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From Tommy to Traveler to Tirebiter, it wouldn’t be Troy without traditions

Newcomers quickly learn the ties that bind them to the rest of the Trojan Family

Light Up the Coliseum
Light Up the Coliseum on Aug. 21 introduced new Trojans to important USC traditions. (USC Photo/Nick Entin)
Kicking the flagpole

New Trojans take their turn kicking the flagpole, a USC game day tradition. (USC Photo/Joseph Chen)

USC traditions are as varied as the people who have studied at the school since its founding 135 years ago.

But ask the current keepers of those time-honored customs just why they continue to do what’s been done for decades, and a theme develops:

“Traditions bind the past to the present and the future. They connect us all, throughout history,” said the man who, like many before him, guards Tommy Trojan from offenses, affronts and other violations committed by crosstown rivals.

“Traditions are a way to unite people across years or different schools within the university – or sections of our band,” said the Trojan Marching Band’s drum major, who, like many before him, willingly surrenders his conductor’s sword to star student-athletes after victories.

And the woman who, like many before her, helps the university put its best face(s) forward during football games turned the question around: What would USC be minus its traditions?

“Without them, I don’t know where we’d be right now.”

USC is welcoming a new class of students, and those will be the men and women carrying on the rituals of protecting one statue but rubbing another and perhaps sneaking an unauthorized ride on a third; kicking a pole; singing the songs; cheering the cheers; and screaming a scream.

We’re able to share stories and have a connection, despite the generation gap, because of tradition.

Donald Annarella

“I’ve talked to guys from classes in the 1940s,” said Donald Annarella, alumni coordinator for the Trojan Knights, a philanthropic organization steeped in USC history. “And we’re able to share stories and have a connection, despite the generation gap, because of tradition.”

The Knights are responsible, in the days leading up to USC’s annual gridiron showdown with UCLA, for keeping watch over what’s officially known as the Trojan Shrine, although everyone knows the bronze warrior by his informal name, Tommy.

Bruins boosters have tried all sorts of attacks on Tommy, which requires evading the Knights’ protective phalanx formation. Paint has been a weapon, Annarella said, as was manure.

But if UCLA’s tradition is besmirching Tommy, just as traditional for USC is ensuring those vandals fail.

“They know we’re always there, even during Thanksgiving week,” said Annarella, whose 2015 duty watch will be his third.

Game days

As befitting a university with an esteemed football program, many school traditions revolve around home games.

In the countdown to kickoff, Trojans kick the last campus flagpoles on the walk to the Los Angeles Memorial Coliseum. Fans also rub the canine nose of the nearby George Tirebiter statue, dedicated to the stray dog adopted as school mascot in the 1940s.

Inside the Coliseum, the first two rows in the student section are occupied by the Helenes, USC’s official hostess organization. That’s where Winnie Quan can be found, presenting a friendly face to the team, recruits and, when a television camera comes by, the crowd (via the stadium’s video boards) as well the home viewing audience.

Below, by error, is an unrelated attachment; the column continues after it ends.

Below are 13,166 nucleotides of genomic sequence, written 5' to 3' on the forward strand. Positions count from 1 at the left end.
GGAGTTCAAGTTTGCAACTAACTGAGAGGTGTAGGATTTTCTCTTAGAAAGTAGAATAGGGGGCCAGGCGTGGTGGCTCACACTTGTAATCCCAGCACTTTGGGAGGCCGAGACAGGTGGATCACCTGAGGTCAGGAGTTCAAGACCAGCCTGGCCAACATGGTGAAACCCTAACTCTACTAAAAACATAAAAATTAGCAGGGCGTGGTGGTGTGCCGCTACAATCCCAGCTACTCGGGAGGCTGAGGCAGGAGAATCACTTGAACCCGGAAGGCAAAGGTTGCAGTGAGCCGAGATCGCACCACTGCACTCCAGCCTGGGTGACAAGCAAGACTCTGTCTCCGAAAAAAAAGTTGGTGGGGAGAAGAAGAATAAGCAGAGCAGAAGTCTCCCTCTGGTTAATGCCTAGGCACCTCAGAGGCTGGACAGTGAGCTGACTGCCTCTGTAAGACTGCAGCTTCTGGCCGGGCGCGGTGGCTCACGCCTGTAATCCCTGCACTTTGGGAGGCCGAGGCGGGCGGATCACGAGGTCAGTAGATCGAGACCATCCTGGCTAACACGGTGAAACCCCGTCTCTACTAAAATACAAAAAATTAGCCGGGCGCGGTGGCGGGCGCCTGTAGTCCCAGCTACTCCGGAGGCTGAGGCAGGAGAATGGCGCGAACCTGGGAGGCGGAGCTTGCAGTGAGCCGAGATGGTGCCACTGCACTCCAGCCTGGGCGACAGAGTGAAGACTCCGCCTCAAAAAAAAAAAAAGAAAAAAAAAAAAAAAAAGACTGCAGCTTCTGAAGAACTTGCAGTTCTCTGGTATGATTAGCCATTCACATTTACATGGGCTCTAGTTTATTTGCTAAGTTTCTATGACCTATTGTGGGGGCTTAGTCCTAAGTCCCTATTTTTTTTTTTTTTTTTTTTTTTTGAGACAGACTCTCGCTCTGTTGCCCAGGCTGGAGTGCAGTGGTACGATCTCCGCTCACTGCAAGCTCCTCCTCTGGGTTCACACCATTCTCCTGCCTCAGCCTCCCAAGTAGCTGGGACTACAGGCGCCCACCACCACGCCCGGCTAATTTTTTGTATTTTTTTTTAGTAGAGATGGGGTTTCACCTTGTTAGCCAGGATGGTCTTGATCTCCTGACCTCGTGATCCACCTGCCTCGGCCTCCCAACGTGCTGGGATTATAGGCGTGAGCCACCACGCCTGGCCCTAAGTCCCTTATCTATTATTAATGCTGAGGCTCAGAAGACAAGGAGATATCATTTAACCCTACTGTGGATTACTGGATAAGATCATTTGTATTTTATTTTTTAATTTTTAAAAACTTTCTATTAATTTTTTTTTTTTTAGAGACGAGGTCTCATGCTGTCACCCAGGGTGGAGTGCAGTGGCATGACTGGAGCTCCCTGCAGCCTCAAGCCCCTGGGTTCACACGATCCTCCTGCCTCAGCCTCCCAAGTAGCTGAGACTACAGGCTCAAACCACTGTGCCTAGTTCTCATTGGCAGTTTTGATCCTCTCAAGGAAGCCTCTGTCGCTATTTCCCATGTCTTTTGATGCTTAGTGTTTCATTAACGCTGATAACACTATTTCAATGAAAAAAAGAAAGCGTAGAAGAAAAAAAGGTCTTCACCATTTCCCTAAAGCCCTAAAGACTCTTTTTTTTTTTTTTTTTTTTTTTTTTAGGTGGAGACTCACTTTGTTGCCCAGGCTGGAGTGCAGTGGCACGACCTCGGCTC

The Helenes participate in the Traveler Crew, helping the equine mascot and its Trojan rider around the field, Quan said.

USC has specific cheers and musical fanfares for various game situations, with the yell leaders and band exhorting the fans, a tradition that stirs Quan’s heart.

“They really hype up all the energy and makes you really proud to be a Trojan,” said Quan, a senior in art and graphic design.

School archivist Claude Zachary said the football program plays for traveling trophies against two rivals. The Victory Bell goes to the UCLA-USC winner, while at stake in the Notre Dame-USC game is the Jeweled Shillelagh.

Band together

The Trojan Marching Band seemingly has a number of traditions matching its 300 members.

Some are rewarding, such as when the members divvy up who gets to play at these road games: Seniors get the first picks, leaving freshmen doomed to wearing polyester in the desert heat of Tempe or Tucson.

Some serve as teachable moments, such as having members who mess up in practice  run a lap as punishment. And some are supportive, with the non-running members giving high-fives and shouts of support to those on the run.

But drum major Chase Wagoner, taking a break from the hustle of preseason Band Camp last month, noted that the customs have a deeper purpose.

We’ve been doing things the same way since 45 years, since Dr. [Arthur] Bartner became director.

Chase Wagoner

“We’ve been doing things the same way since 45 years, since Dr. [Arthur] Bartner became director,” Wagoner said. “That’s definitely a way to make it seem like a family.”

The band also plays a role during the school year’s two finals weeks. Each night during finals, Primal SCream takes place in front of Leavey Library, where the band plays a short set of USC standards while study-sated students can dance their troubles away or simply shout them into the music.

Fight on, indeed.

USC Trojan Marching Band during Welcome Week

The USC Trojan Marching Band is at the heart of many USC traditions. (USC Photo/Daniel Zhu)

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From Tommy to Traveler to Tirebiter, it wouldn’t be Troy without traditions

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